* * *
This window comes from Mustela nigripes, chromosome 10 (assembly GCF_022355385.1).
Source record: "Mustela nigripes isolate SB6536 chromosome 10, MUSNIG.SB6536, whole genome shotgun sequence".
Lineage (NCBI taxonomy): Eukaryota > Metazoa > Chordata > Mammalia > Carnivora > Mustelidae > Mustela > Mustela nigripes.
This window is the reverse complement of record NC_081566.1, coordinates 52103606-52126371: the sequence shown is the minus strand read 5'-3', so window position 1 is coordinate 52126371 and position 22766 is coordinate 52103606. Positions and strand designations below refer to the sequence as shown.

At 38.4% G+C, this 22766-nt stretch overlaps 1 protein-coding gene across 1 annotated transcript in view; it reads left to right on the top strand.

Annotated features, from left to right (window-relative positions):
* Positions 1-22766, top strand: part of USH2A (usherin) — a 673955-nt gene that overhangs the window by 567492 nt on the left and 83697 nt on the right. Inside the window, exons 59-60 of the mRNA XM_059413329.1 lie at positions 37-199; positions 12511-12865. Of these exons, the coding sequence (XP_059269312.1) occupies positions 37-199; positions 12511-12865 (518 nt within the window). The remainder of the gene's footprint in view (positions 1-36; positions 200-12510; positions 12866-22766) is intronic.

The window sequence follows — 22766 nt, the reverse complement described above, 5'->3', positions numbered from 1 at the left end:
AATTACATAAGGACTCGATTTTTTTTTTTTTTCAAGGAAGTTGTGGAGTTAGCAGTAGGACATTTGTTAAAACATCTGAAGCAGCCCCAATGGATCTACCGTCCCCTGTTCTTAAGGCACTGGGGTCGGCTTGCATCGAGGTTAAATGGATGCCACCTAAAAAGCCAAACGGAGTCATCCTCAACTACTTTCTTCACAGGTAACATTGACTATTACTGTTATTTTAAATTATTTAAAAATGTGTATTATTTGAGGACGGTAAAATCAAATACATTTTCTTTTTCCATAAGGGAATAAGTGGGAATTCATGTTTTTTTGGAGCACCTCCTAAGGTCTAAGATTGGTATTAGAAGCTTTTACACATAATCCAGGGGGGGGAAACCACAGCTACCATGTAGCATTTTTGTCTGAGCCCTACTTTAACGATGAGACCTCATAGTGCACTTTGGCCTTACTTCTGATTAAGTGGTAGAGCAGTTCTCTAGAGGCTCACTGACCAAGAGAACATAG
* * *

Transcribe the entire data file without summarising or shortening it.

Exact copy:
This window comes from Mustela nigripes, chromosome 10 (assembly GCF_022355385.1).
Source record: "Mustela nigripes isolate SB6536 chromosome 10, MUSNIG.SB6536, whole genome shotgun sequence".
Lineage (NCBI taxonomy): Eukaryota > Metazoa > Chordata > Mammalia > Carnivora > Mustelidae > Mustela > Mustela nigripes.
This window is the reverse complement of record NC_081566.1, coordinates 52103606-52126371: the sequence shown is the minus strand read 5'-3', so window position 1 is coordinate 52126371 and position 22766 is coordinate 52103606. Positions and strand designations below refer to the sequence as shown.

At 38.4% G+C, this 22766-nt stretch overlaps 1 protein-coding gene across 1 annotated transcript in view; it reads left to right on the top strand.

Annotated features, from left to right (window-relative positions):
* Positions 1-22766, top strand: part of USH2A (usherin) — a 673955-nt gene that overhangs the window by 567492 nt on the left and 83697 nt on the right. Inside the window, exons 59-60 of the mRNA XM_059413329.1 lie at positions 37-199; positions 12511-12865. Of these exons, the coding sequence (XP_059269312.1) occupies positions 37-199; positions 12511-12865 (518 nt within the window). The remainder of the gene's footprint in view (positions 1-36; positions 200-12510; positions 12866-22766) is intronic.

The window sequence follows — 22766 nt, the reverse complement described above, 5'->3', positions numbered from 1 at the left end:
AATTACATAAGGACTCGATTTTTTTTTTTTTTCAAGGAAGTTGTGGAGTTAGCAGTAGGACATTTGTTAAAACATCTGAAGCAGCCCCAATGGATCTACCGTCCCCTGTTCTTAAGGCACTGGGGTCGGCTTGCATCGAGGTTAAATGGATGCCACCTAAAAAGCCAAACGGAGTCATCCTCAACTACTTTCTTCACAGGTAACATTGACTATTACTGTTATTTTAAATTATTTAAAAATGTGTATTATTTGAGGACGGTAAAATCAAATACATTTTCTTTTTCCATAAGGGAATAAGTGGGAATTCATGTTTTTTTGGAGCACCTCCTAAGGTCTAAGATTGGTATTAGAAGCTTTTACACATAATCCAGGGGGGGGAAACCACAGCTACCATGTAGCATTTTTGTCTGAGCCCTACTTTAACGATGAGACCTCATAGTGCACTTTGGCCTTACTTCTGATTAAGTGGTAGAGCAGTTCTCTAGAGGCTCACTGACCAAGAGAACATAG